- Associated Press - Thursday, December 17, 2015

BISMARCK, N.D. (AP) - An off-duty fireman saved the life of a fellow player and pal during their regular noon-hour basketball scrimmage Monday.

Craig Wilhelm, 51, was revived by manual chest compression as well as an automatic external defibrillator at the YMCA after his heart stopped at least three times.

Wilhelm sat quietly in his room at CHI St. Alexius Health on Wednesday morning with his wife of 27 years, Pam, and daughter, Lexi, beside him. They also have a grown son, Jordan.

Wilhelm, a power plant worker, is basically in good shape for a middle-aged man, working out regularly three or four times a week via the non-league hoops. He has played regularly 20 years for the workout and camaraderie. Teams are compiled loosely on who can show that day, and players range in age from their 20s to 60s.

Doctors found no blockage or serious damage to Wilhelm’s heart after the episode, but are monitoring him. Doctors have not placed restrictions on him so Wilhelm says he hopes to continue playing.

Matt Wilkie, a firefighter of 20 years, was resting between games when he saw Wilhelm fall Monday.

“I was about to joke with him about the young guys being rough on us when he got up and fell again, and I knew something was not quite right. He had trouble breathing before we started compressions,” Wilkie told The Bismarck Tribune (http://bit.ly/1Mjk1Ga ).

The players gathered around Wilhelm to help.

Wilkie said his skills as an emergency responder kicked in as they should have, but conceded it is a little different when he is using them for a good friend.

“You just revert back to your training. A couple of us swapped doing compressions,” he said.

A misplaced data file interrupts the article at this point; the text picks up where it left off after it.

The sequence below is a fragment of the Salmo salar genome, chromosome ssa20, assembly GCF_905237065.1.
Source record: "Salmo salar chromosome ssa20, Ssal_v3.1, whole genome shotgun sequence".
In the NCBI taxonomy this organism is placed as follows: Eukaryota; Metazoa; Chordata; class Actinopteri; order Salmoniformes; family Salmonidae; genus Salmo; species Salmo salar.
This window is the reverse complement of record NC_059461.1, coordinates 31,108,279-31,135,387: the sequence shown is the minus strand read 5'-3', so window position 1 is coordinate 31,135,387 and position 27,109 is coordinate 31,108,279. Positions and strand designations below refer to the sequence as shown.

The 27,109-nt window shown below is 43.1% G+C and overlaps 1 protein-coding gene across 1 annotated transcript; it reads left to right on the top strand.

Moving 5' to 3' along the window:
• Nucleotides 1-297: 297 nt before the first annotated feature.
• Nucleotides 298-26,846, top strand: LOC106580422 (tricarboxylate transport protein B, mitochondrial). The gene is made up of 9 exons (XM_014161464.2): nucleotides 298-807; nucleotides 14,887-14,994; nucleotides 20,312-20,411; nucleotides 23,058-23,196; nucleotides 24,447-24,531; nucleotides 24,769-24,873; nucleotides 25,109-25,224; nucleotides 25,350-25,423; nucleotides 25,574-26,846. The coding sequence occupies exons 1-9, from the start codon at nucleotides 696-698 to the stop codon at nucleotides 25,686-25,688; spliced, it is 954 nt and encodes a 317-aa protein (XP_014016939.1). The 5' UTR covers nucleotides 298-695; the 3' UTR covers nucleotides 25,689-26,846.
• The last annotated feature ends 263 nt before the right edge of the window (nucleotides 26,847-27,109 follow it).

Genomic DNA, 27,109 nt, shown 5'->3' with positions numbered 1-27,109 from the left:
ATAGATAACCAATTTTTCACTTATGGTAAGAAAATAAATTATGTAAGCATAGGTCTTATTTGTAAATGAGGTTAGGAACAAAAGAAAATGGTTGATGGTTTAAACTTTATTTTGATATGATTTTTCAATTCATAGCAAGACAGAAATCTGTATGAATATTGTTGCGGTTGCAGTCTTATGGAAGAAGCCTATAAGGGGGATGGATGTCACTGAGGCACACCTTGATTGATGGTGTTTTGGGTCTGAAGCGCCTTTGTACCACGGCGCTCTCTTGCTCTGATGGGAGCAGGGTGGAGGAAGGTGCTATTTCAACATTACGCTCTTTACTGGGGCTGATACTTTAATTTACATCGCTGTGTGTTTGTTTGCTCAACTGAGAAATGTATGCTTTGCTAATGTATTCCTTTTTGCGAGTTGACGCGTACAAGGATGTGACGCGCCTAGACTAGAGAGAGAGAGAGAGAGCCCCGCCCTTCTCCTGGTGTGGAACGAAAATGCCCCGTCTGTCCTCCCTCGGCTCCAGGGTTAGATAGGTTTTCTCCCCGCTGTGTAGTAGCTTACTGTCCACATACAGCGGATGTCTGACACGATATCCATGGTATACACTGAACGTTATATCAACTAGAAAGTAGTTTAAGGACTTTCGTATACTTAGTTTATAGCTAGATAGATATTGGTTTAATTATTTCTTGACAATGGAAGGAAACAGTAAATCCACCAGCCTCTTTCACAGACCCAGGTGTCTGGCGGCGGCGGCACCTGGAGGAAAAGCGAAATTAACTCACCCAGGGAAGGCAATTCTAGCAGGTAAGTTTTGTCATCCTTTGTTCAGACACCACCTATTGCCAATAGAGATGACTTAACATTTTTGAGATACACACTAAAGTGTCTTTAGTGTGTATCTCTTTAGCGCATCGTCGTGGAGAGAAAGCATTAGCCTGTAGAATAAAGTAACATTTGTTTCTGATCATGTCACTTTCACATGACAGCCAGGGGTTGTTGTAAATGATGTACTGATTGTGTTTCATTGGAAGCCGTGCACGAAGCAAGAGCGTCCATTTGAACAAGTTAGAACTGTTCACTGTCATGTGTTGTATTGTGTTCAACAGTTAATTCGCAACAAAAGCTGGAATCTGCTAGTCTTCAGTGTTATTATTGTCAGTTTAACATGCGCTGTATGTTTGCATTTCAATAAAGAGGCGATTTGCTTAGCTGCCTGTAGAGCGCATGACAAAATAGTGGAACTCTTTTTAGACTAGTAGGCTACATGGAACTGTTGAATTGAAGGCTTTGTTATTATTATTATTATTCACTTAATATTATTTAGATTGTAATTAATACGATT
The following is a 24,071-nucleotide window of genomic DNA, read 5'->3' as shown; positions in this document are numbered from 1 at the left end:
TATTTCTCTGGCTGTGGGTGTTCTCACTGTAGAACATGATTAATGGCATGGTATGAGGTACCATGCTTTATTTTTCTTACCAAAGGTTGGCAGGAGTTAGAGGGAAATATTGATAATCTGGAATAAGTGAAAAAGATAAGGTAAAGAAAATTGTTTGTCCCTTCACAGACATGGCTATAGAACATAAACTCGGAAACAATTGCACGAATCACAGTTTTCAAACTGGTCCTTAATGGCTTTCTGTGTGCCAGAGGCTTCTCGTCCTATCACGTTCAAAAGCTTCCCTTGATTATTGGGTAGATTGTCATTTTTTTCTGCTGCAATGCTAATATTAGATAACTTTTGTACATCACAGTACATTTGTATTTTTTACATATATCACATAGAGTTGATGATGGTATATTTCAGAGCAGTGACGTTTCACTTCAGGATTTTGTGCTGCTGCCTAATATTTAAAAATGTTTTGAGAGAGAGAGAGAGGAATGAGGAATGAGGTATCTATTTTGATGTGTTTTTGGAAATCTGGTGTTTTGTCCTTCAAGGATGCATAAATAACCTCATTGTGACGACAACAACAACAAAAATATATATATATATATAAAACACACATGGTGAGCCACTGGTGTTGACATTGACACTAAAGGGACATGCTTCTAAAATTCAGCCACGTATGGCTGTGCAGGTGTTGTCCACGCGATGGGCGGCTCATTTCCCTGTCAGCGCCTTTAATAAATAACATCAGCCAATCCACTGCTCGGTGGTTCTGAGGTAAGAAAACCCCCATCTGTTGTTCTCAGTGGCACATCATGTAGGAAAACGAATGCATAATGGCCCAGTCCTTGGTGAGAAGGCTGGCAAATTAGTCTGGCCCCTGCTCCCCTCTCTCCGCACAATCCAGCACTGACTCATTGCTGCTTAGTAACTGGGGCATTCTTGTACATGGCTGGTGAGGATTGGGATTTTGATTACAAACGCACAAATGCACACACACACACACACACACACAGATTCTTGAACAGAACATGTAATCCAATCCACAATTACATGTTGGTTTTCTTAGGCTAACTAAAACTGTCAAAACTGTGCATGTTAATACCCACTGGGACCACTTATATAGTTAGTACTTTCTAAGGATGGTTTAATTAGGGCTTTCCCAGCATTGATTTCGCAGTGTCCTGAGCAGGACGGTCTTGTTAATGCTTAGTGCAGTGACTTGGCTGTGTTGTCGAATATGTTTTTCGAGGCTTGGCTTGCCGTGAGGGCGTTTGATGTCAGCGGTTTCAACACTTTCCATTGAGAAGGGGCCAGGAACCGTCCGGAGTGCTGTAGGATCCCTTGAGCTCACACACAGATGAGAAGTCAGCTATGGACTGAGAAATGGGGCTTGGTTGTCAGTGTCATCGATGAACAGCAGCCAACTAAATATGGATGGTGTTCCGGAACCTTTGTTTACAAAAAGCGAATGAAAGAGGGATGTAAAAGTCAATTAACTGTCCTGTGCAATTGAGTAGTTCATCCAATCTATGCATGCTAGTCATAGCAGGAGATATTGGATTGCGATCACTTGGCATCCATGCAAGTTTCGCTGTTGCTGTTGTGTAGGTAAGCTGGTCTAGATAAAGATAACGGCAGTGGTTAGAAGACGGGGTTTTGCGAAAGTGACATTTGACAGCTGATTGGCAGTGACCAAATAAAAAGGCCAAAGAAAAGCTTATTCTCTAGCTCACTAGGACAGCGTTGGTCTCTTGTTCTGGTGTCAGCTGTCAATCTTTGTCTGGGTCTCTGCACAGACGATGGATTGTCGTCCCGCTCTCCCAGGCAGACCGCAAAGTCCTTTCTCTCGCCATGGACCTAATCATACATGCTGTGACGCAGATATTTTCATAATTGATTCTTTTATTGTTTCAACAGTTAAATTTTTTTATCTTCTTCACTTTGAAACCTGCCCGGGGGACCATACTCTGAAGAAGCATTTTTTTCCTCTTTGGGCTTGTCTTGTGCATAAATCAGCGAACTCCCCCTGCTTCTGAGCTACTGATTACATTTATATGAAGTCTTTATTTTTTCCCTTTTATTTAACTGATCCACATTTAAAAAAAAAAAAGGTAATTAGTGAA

Somebody brought Wilkie a defibrillator and shocked Wilhelm. When Wilhelm lost his heart beat again, Wilkie started chest compressions again. By this time, the ambulance arrived with its defibrillator, and Wilkie used that to shock his friend again before he was transported to the hospital.

Wilhelm doesn’t remember much about that, just that he was alternating between courts at the YMCA.

Pam Wilhelm learned of the crisis as she was leaving for work that afternoon and learned from a friend that her husband had gone into cardiac arrest.

“It was a complete shock …. They couldn’t intubate him because he had a seizure so they just put on a mask and squeezed air into him,” she said.

Without the AED, she was told, her husband would not have survived.

Tim Olson, operations director at the Missouri Valley YMCA, said the building keeps three AEDs and said the staff is trained in using them.

“We post them in spots where they can best be accessed in central locations,” said Olson, who praised the staff, member and the ballplayers during the medical emergency. “They activated the emergency response and controlled the environment. It really was a team effort.”

“I’m just glad it turned out well. I am happy to have him back. It’s surreal to have him just sitting there, especially when it was so different a few days ago,” Wilkie said.

“I am just overwhelmed. I am grateful,” Wilhelm said.

___

Information from: Bismarck Tribune, http://www.bismarcktribune.com

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